On its website, the Equal Employment Opportunity Commission (the “EEOC”) has issued guidance on an employee’s waiver of discrimination claims contained in a severance agreement. As the EEOC points out, an employer’s decision to terminate or lay off certain employees, while retaining others, may lead discharged workers to believe that they were discriminated against based on their age, race, sex, national origin, religion, or disability. To minimize the risk of litigation, many employers offer departing employees money or benefits in exchange for a release (or “waiver”) of liability for all claims connected with the employment relationship, including discrimination claims under the civil rights laws enforced by the (EEOC) — the Age Discrimination in Employment Act (ADEA), Title VII, the Americans with Disabilities Act (ADA), and the Equal Pay Act (EPA). These employees are typically offered severance agreements and asked to sign a waiver at the time of termination. When presented with a severance agreement, many employees wonder if it is legal, and whether the employee should sign it.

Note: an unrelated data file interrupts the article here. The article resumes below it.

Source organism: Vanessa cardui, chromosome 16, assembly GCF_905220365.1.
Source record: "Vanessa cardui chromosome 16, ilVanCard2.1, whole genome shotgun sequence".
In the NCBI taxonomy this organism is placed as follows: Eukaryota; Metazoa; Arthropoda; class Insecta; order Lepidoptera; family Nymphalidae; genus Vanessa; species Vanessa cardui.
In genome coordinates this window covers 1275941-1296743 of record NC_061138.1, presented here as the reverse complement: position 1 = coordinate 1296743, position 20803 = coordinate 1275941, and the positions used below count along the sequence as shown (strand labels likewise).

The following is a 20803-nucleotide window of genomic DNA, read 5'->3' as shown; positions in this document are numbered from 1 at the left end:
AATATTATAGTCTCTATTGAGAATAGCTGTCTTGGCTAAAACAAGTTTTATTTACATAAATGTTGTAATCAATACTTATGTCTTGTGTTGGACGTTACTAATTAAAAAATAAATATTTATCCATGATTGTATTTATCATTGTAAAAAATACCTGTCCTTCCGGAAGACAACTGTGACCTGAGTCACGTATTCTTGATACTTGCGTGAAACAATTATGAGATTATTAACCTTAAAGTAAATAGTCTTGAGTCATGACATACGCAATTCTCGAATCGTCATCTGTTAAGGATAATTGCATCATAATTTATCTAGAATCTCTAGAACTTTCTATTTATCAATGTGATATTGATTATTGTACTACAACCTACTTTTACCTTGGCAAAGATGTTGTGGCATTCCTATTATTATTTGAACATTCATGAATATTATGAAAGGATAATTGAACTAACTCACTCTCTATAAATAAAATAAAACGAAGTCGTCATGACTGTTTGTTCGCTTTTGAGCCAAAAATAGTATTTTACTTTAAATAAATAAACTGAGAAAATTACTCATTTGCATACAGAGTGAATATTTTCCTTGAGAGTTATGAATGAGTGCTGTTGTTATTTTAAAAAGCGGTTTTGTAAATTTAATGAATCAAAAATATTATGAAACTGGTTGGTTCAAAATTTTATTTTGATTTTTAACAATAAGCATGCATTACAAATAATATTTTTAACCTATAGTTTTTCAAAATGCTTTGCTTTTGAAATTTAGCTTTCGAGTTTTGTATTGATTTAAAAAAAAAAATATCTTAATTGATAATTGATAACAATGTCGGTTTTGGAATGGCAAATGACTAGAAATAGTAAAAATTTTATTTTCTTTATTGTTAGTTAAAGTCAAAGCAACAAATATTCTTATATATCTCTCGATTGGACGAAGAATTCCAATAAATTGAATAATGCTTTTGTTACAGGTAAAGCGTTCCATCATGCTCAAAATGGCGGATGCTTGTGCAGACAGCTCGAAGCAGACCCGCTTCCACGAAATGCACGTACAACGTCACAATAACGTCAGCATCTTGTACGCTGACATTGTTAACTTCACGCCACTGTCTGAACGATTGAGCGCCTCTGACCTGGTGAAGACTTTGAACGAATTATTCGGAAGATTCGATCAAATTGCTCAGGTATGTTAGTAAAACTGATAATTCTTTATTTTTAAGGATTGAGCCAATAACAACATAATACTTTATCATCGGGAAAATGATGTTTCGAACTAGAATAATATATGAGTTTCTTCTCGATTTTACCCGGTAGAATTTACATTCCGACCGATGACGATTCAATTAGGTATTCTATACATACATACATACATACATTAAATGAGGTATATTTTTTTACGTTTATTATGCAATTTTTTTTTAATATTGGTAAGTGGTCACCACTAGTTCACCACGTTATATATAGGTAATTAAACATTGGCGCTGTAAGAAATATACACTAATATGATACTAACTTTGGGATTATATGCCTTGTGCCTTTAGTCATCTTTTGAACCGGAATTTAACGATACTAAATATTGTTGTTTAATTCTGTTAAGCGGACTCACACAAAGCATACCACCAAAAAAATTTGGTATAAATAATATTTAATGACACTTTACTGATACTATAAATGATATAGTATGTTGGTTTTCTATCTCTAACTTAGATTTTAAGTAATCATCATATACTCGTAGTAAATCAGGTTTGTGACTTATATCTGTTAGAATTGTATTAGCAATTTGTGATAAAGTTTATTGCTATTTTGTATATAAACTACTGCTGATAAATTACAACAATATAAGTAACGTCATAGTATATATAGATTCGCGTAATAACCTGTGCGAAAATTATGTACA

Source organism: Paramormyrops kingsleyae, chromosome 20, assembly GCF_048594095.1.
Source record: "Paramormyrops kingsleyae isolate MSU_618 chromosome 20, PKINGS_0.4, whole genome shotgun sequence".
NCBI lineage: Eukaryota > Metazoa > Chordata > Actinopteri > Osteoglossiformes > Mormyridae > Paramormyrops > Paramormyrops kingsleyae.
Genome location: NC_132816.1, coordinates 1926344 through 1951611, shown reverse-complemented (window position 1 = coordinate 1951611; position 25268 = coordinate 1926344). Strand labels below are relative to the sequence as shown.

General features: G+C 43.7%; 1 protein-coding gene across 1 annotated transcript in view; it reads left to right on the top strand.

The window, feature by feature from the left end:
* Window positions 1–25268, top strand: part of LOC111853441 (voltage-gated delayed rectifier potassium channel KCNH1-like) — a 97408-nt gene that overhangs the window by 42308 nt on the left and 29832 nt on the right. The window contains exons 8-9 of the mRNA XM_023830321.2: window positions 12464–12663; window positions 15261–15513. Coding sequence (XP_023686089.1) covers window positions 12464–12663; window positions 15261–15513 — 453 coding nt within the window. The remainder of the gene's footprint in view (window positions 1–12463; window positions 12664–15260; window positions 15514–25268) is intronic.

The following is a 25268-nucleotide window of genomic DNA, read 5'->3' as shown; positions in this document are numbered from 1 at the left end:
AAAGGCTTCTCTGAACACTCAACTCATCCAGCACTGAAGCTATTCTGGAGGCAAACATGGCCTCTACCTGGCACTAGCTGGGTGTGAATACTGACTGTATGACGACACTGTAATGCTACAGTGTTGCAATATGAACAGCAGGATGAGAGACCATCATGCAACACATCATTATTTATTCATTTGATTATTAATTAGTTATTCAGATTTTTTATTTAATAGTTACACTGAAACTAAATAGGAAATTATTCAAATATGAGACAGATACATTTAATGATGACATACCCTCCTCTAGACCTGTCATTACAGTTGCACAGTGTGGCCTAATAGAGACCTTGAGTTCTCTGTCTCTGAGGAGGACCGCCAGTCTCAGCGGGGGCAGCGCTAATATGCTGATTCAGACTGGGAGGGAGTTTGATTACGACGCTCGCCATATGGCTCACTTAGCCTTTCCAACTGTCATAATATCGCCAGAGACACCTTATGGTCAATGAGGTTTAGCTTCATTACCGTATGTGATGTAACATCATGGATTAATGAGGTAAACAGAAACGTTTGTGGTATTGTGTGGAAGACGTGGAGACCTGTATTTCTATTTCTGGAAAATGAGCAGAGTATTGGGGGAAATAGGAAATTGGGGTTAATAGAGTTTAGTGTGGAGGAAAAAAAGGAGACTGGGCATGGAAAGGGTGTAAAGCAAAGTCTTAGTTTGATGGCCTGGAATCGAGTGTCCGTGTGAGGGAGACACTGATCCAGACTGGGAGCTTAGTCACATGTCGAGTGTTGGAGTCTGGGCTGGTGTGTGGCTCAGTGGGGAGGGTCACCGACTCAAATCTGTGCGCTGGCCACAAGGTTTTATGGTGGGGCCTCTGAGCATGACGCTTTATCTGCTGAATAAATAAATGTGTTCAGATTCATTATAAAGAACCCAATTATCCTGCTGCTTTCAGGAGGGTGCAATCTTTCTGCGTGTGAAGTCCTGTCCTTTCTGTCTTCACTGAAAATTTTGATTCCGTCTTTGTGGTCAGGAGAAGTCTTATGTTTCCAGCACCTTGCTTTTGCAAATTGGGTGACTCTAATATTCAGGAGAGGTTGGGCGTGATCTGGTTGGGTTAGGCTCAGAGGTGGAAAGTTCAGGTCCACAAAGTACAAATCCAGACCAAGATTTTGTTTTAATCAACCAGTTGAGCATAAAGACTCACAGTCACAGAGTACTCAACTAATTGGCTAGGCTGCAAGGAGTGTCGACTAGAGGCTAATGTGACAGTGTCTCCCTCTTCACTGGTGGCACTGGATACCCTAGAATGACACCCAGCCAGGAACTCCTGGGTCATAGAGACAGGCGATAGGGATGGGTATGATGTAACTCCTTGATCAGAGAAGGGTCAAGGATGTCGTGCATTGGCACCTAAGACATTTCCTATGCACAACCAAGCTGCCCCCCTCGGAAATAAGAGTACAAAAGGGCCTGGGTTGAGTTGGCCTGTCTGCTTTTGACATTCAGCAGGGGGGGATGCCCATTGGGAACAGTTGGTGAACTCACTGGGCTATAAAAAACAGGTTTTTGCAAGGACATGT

The EEOC guidance is intended to answer questions that an employee may have about being offered a severance agreement in exchange for a waiver of actual or potential discrimination claims. The guidance:
— provides basic information about severance agreements;
— explains when a waiver is valid;
–addresses waivers of age discrimination claims that must comply with provisions of the Older Workers Benefit Protection Act (the “OWBPA”); and
–includes a checklist with tips on what an employee should do before signing a waiver in a severance agreement and a sample of an agreement offered to a group of employees giving them the opportunity to resign in exchange for severance benefits.
Although addressed to employees, this guidance would be helpful to any employer thinking about asking an employee to sign a waiver of claims as part of a severance agreement. The guidance is here.